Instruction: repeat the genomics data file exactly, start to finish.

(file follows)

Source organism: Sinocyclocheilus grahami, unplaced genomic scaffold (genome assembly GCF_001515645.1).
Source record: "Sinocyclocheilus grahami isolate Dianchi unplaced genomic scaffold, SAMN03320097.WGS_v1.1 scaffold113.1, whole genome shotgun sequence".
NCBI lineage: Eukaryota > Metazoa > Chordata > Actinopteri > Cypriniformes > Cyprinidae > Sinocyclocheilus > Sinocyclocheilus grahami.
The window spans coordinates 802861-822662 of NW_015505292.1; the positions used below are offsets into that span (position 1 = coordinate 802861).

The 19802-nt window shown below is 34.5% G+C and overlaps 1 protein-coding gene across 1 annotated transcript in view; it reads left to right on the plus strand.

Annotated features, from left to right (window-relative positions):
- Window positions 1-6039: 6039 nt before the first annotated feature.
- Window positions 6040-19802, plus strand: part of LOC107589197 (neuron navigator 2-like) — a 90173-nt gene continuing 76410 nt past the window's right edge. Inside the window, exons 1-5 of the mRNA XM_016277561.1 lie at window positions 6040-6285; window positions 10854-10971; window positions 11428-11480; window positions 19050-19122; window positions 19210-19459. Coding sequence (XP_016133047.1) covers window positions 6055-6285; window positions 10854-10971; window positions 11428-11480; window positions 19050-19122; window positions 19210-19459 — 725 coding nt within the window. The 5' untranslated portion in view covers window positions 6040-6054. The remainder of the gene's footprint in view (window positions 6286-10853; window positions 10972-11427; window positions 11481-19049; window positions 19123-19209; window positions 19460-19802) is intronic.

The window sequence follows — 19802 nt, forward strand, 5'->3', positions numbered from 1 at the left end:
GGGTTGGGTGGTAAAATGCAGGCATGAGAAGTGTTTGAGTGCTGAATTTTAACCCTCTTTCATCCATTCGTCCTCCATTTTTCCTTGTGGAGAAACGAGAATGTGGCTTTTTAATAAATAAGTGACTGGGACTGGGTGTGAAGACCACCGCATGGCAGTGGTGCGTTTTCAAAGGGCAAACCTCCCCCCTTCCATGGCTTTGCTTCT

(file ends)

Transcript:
Source organism: Sinocyclocheilus grahami, unplaced genomic scaffold (genome assembly GCF_001515645.1).
Source record: "Sinocyclocheilus grahami isolate Dianchi unplaced genomic scaffold, SAMN03320097.WGS_v1.1 scaffold113.1, whole genome shotgun sequence".
NCBI lineage: Eukaryota > Metazoa > Chordata > Actinopteri > Cypriniformes > Cyprinidae > Sinocyclocheilus > Sinocyclocheilus grahami.
The window spans coordinates 802861-822662 of NW_015505292.1; the positions used below are offsets into that span (position 1 = coordinate 802861).

The 19802-nt window shown below is 34.5% G+C and overlaps 1 protein-coding gene across 1 annotated transcript in view; it reads left to right on the plus strand.

Annotated features, from left to right (window-relative positions):
- Window positions 1-6039: 6039 nt before the first annotated feature.
- Window positions 6040-19802, plus strand: part of LOC107589197 (neuron navigator 2-like) — a 90173-nt gene continuing 76410 nt past the window's right edge. Inside the window, exons 1-5 of the mRNA XM_016277561.1 lie at window positions 6040-6285; window positions 10854-10971; window positions 11428-11480; window positions 19050-19122; window positions 19210-19459. Coding sequence (XP_016133047.1) covers window positions 6055-6285; window positions 10854-10971; window positions 11428-11480; window positions 19050-19122; window positions 19210-19459 — 725 coding nt within the window. The 5' untranslated portion in view covers window positions 6040-6054. The remainder of the gene's footprint in view (window positions 6286-10853; window positions 10972-11427; window positions 11481-19049; window positions 19123-19209; window positions 19460-19802) is intronic.

The window sequence follows — 19802 nt, forward strand, 5'->3', positions numbered from 1 at the left end:
GGGTTGGGTGGTAAAATGCAGGCATGAGAAGTGTTTGAGTGCTGAATTTTAACCCTCTTTCATCCATTCGTCCTCCATTTTTCCTTGTGGAGAAACGAGAATGTGGCTTTTTAATAAATAAGTGACTGGGACTGGGTGTGAAGACCACCGCATGGCAGTGGTGCGTTTTCAAAGGGCAAACCTCCCCCCTTCCATGGCTTTGCTTCT